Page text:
LONDON—Sotheby’s rounded off the week on Feb 10 with an exceptional sale of 60 works from a private collection, confirmed by trade sources as belonging to the estate of George Kostalitz, a Swiss businessman who died last year. Estimated to fetch £39 million/54 million, it raced past the high estimate to sell for a cumulative £93.5 million ($150.5 million), which Sotheby’s claimed as a record for a single-owner sale in London.
The sale fell into two sections. The first 23 lots, classified as Impressionist and modern art, fetched £49.9 million ($80.2 million), compared with an estimate of £23.4 million/33.3 million. The star of this section was Salvador Dalí’s small but iconic Portrait of Paul Éluard, 1929, which Kostalitz had acquired at Christie’s New York in November 1989 for $2.3 million, then a record.
Ten bidders fought for the painting before it fell to Sotheby’s head of private sales, Stephane Connery, who is based in New York, for £13.5 million ($21.7 million), against an estimate of £3.5 million/5 million. Among the underbidders was Switzerland-based private collector Dimitri Mavromatis. The price was a record for any Surrealist work of art.
Also remarkable was a group of diminutive, early bronze and iron sculptures by Julio González, dating from the late 1920s, when the artist was teaching welding techniques to Pablo Picasso. The artist’s previous auction record was beaten twice. A unique iron sculpture, Masque My, ca. 1927–29, sold to Sotheby’s Paris head of contemporary art, Gregoire Billault, bidding for a European collector, for £2.7 million ($4.4 million) on an estimate of £800,000/1.2 million, and then the slightly larger Masque ‘ombre et lumière,’ ca. 1930, sold to a Sotheby’s staffer from New York for £4.6 million ($7.5 million), against an estimate of £800,000/1.2 million.
Kostalitz had two small works by Alberto Giacometti. An 11-inch bronze, Figurine sur grand socle, 1950, sold to London dealer Alan Hobart for £1.4 million ($2.3 million), against an estimate of £400,000/600,000, followed by a painting, Portrait d’Annette au pull-over rouge, 1961, which sold, again to Hobart, for £4.9 million ($7.8 million) against an estimate of £2 million/3 million.
Other buyers in this section included William Acquavella, who bought Alexander Calder’s 17½-inch wire sculpture L’Acrobate, ca. 1928, for £1.4 million ($2.3 million), on an estimate of £1 million/1.5 million; David Nahmad, who bought Giorgio Morandi’s Natura morte, 1946, for £825,250 ($1.3 million), compared with an estimate of £500,000/700,000, as well as Calder’s mobile Deux Ailes Bleues, 1966, for £1.2 million ($1.9 million), on an estimate of £800,000/1.2 million; and Madame Jan Krugier, widow of the late dealer, who bought Joan Miró’s early watercolor Sans titre, 1924, for £1.6 million ($2.6 million), against an estimate of £500,000/700,000.
The second section of the sale focused primarily on the contemporary European art Kostalitz bought in depth during the 1960s from dealers in Paris and London, and realized £43.7 million ($70.4 million) for the 37 lots. The collector’s wife, who was from Berlin, had been interned by the Nazis, and the couple had an early interest in cutting-edge art informel, and tachisme, much of which reflected the existential angst experienced by artists during the Nazi occupation of France.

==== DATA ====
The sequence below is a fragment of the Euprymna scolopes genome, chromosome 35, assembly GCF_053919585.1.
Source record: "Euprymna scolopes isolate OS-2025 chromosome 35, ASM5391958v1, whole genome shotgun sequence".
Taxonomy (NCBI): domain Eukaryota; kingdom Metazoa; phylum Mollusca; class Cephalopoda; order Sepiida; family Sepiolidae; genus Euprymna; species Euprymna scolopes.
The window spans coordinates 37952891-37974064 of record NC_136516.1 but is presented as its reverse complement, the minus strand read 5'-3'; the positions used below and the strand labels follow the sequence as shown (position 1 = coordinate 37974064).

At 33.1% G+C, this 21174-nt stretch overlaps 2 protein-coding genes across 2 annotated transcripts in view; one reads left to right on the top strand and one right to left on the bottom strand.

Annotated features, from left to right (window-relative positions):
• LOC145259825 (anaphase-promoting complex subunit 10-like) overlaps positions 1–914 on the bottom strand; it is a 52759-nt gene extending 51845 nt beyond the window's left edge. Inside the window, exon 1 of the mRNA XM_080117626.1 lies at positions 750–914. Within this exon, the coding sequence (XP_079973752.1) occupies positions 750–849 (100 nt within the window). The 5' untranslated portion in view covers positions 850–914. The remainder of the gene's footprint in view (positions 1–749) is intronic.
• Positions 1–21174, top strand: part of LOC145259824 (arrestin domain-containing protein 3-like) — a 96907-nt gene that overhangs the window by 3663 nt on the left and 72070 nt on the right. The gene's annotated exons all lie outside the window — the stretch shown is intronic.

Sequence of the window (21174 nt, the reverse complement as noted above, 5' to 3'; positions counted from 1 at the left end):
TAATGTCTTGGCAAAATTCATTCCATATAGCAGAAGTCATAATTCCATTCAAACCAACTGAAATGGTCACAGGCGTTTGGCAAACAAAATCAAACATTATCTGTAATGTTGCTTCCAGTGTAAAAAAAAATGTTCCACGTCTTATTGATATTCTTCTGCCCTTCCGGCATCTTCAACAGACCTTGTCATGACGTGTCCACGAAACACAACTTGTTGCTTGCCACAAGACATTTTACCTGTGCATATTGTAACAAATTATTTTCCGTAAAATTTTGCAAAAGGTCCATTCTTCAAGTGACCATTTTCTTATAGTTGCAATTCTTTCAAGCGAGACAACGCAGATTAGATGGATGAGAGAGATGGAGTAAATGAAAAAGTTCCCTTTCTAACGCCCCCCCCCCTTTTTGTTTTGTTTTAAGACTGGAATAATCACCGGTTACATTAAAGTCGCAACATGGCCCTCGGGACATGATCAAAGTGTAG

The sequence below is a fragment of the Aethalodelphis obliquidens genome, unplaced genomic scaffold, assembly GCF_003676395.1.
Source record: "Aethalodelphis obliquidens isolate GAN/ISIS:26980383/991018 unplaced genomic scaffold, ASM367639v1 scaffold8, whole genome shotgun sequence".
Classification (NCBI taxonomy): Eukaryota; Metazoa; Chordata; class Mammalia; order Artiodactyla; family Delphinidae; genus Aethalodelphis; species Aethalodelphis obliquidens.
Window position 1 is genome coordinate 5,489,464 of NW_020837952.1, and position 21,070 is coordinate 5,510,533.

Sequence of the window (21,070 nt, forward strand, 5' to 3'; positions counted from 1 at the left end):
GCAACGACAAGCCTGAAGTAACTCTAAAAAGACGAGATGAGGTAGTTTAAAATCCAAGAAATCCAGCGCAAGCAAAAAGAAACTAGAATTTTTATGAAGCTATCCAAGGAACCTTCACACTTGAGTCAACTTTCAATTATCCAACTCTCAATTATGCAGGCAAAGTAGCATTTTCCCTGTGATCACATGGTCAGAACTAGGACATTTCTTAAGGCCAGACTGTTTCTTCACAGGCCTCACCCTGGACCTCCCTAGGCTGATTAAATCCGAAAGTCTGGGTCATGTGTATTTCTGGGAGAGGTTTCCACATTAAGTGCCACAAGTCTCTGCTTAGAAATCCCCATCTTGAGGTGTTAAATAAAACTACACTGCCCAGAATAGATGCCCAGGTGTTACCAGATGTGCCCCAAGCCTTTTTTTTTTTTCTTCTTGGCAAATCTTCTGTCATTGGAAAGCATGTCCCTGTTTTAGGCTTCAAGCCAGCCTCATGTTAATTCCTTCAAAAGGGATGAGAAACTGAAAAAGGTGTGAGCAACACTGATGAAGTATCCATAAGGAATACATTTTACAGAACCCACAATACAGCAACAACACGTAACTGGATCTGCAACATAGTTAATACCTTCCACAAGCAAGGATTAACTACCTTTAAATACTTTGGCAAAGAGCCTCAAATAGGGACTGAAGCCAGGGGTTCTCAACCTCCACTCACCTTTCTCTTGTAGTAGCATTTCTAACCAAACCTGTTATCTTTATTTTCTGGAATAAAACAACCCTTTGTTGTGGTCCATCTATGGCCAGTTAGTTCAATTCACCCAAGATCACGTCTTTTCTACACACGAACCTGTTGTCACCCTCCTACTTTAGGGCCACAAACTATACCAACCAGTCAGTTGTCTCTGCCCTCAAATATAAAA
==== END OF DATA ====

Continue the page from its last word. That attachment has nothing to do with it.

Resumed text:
Among these were two absolute classics that fetched record prices. Jean Fautrier’s Corps d’Otage, ca. 1943, was one of the largest from his Otage (hostage) series, derived from his experience of Nazi brutality in a sanatorium in France. Estimated at £700,000/900,000, it beat a 20-year record for the artist, selling to a phone bidder for £2.5 million ($4 million). Similarly, one of fewer than 50 known oil paintings by German-born, Paris-based artist Wols, Sans titre, 1946–47, pulverized a £100,000/150,000 estimate to sell for £2.6 million ($4.2 million) to the same New York–based Sotheby’s phone bidder as the record-breaking González sculpture. Among the underbidders was Wols expert Dr. Ewald Rathke, who had confirmed the authenticity of the work for Sotheby’s, but dropped out of the bidding at £1.2 million.
The top lots of this section, however, were works of British artists. Francis Bacon’s small- scale triptych Three Studies for Portrait of Lucian Freud, 1964, had been acquired from Marlborough Fine Art in 1964, and only exhibited once since then, in 1965. Some 18 months ago, according to trade sources, it was offered privately by Sotheby’s, and also by Christie’s private dealing arm, Haunch of Venison, and by the Gagosian Gallery, for a price said to be $25 million, but no one bought it. Estimated at £7 million/9 million it benefited from the new optimism in the market, selling to Cologne dealer Alex Lachmann for £23 million ($37 million), against collector Dimitri Mavromatis. Sources in the Russian market believe Lachmann was bidding for Pyotr Aven, the president of Alfa Bank, Russia’s largest bank, whom Lachmann has advised on a collection of Russian art and who has recently moved into collecting Western contemporary art.
Two paintings by Lucian Freud had been among Kostalitz’s last purchases. At Sotheby’s, London, in April 1990 he bought the small Seated Figure, 1980–82, for £357,000 ($586,000). Now estimated at £1 million/1.5 million, it sold to William Acquavella for £1.4 million ($2.2 million). In March 1992, he bought a tiny Freud Self Portrait, 1952, for £88,000 ($152,100) at Sotheby’s London. Now estimated at £600,000/800,000, it sold to a U.S. collector for £3.3 million ($5.3 million).
The sale not only gave Sotheby’s a comfortable lead over Christie’s in the Impressionist and modern series, by £140 million to £106 million, but also a head start in the Postwar and contemporary auctions the following week.